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Customizing device character mapping

Managing KBD module tables

KBD tables, which are used by the KBD STREAMS module and the iconv(1) command, are created and managed as follows:

Defining a KBD module table

The KBD table provides a means of defining mappings that can be compiled and downloaded into the KBD STREAMS module. The input file to kbdcomp(1M) has a defined syntax consisting of a series of map declarations. Within each map declaration are a number of definitions and functions.

A map declaration is of the form:

map(<name>) {
<expressions>
}

The <expressions> contained in the map declaration are one of the following forms:

define(<word> <value>)
<word>(<extension> <result>)

The definition statement, <define>, allows a mnemonic, <word> to be associated with <value>. It is useful for replacing character sequences with mnemonics to make the file more readable.

The assignment statement, <word>, results in <value> and <extension> being a valid combination. When this combination is encountered on input, it is mapped to <result>.

For a complete description of the syntax of this file see kbdcomp(1M).

For example, consider the file, German.map. shown in ``German.map KBD map''.

#
#  Sample mapping for a-umlaut, o-umlaut and u-umlaut
#
map(German) {
    define(umlaut,  '\042')
    umlaut(a  '')
    umlaut(o  '')
    umlaut(u  '')
    umlaut(' '  '"')
}

German.map KBD map

In this example we have defined the double quote character (octal 42) as a dead key. Whenever this key is followed by an a, o or u, this key will produce an a-umlaut, , o-umlaut, , or u-umlaut, respectively. Entering a double quote followed by a space will produce a double quote (") on the output.

``PC 437 to ISO 8859-1 KBD map'' shows part of the code set mapping table for PC 437 to ISO 8859-1 using the default mapping type.

   map full (437.88591.d) {
       string(\200 \307)
       string(\201 \374)
       string(\202 \351)
       string(\203 \342)
   

string(\300 '_') string(\301 '_') string(\302 '_') string(\303 '_') }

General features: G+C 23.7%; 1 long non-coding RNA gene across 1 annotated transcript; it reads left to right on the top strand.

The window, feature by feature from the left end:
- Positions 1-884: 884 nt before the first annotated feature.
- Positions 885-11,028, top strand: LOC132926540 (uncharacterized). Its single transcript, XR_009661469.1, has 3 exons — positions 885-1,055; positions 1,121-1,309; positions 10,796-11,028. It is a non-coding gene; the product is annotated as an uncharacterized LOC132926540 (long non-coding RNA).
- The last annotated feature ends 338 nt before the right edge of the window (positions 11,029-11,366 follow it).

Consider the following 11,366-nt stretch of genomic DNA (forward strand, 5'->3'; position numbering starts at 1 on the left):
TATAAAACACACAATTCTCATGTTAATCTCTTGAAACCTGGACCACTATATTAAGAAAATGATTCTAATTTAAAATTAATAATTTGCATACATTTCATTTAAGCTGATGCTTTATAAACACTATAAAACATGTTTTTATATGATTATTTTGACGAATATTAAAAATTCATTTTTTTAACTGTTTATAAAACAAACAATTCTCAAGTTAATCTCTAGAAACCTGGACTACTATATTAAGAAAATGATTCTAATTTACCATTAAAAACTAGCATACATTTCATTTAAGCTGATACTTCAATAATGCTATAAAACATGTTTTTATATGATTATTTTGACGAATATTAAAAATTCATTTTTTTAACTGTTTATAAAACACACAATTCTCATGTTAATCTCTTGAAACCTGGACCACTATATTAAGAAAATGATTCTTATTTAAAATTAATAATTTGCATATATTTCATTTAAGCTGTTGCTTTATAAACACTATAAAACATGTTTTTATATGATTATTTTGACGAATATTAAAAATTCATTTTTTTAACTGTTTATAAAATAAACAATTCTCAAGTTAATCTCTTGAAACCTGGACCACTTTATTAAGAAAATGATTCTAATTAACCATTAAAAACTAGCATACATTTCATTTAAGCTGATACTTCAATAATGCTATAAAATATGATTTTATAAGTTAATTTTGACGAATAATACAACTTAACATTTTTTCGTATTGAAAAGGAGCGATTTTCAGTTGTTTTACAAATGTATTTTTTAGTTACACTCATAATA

PC 437 to ISO 8859-1 KBD map

In this example we have declared a map called 437.88591.d. The full keyword means that the table will be indexed, rather than being linearly searched, when looking for a match. This makes the mapping more efficient. The string keyword is used to define a mapping of an input string to an output string. In this case, all strings are one character long, for example, C cedilla which is octal 201 in the PC 437 code set is mapped to octal 307, which is the code in ISO 8859-1. Characters that have no equivalent in ISO 8859-1, such as graphics characters, are mapped to an underscore, in this example the characters 300, 301, 302 and 303 octal.

Compiling the KBD module table

The example shown in ``German.map KBD map'' is compiled by entering:

kbdcomp -o German German.map

For more information see kbdcomp(1M).

Making the KBD module table available to the iconv command

If the table that has been created is to be used by the iconv command, an entry must be placed in the /usr/lib/iconv/iconv_data file. Each entry in this file consists of a line with five fields. The first two fields are the names of the code sets being mapped to and from respectively. These abbreviations are used for the -f and -t arguments when using iconv. The third and fourth fields are the names of the map and the file to use for this mapping; these names are normally the same. The fifth field is the mapping type, that is, d for default, b for best fit, and so on.

For example, the default mapping type entry in iconv_data for mapping PC 437 to ISO 8859-1 characters is shown in ``iconv_data entry for PC 437 to ISO 8859-1 mapping''.

   PC437    88591    437.88591.d    437.88591.d    d

iconv_data entry for PC 437 to ISO 8859-1 mapping

Making the KBD module publicly available

If you wish to make the table available to all users for attaching to the KBD module, it must be loaded as a public table.


NOTE: 1. You must be logged in as the super-user to do this.
2. The file asc.88591.d must be in the directory /usr/lib/kbd.

This can be achieved by entering:

kbdload -p 437.88591.d

Alternatively, by editing the /etc/rc2 and /etc/rc3 files, the table can be made publicly available when the machine is booted. To do this, add the following lines to the end of these files:

   strchg -h kbd
   /usr/lbin/kbdload -p /usr/lib/kbd/asc.88591.d

Unloading KBD tables


NOTE: Only the super-user may unload publicly loaded tables.

To unload a KBD table use the kbdload command with the -u flag. Make sure that, before doing this, there are no users who have this table attached.

For example, to unload the 88591.cpz map:

kbdload -u 88591.cpz


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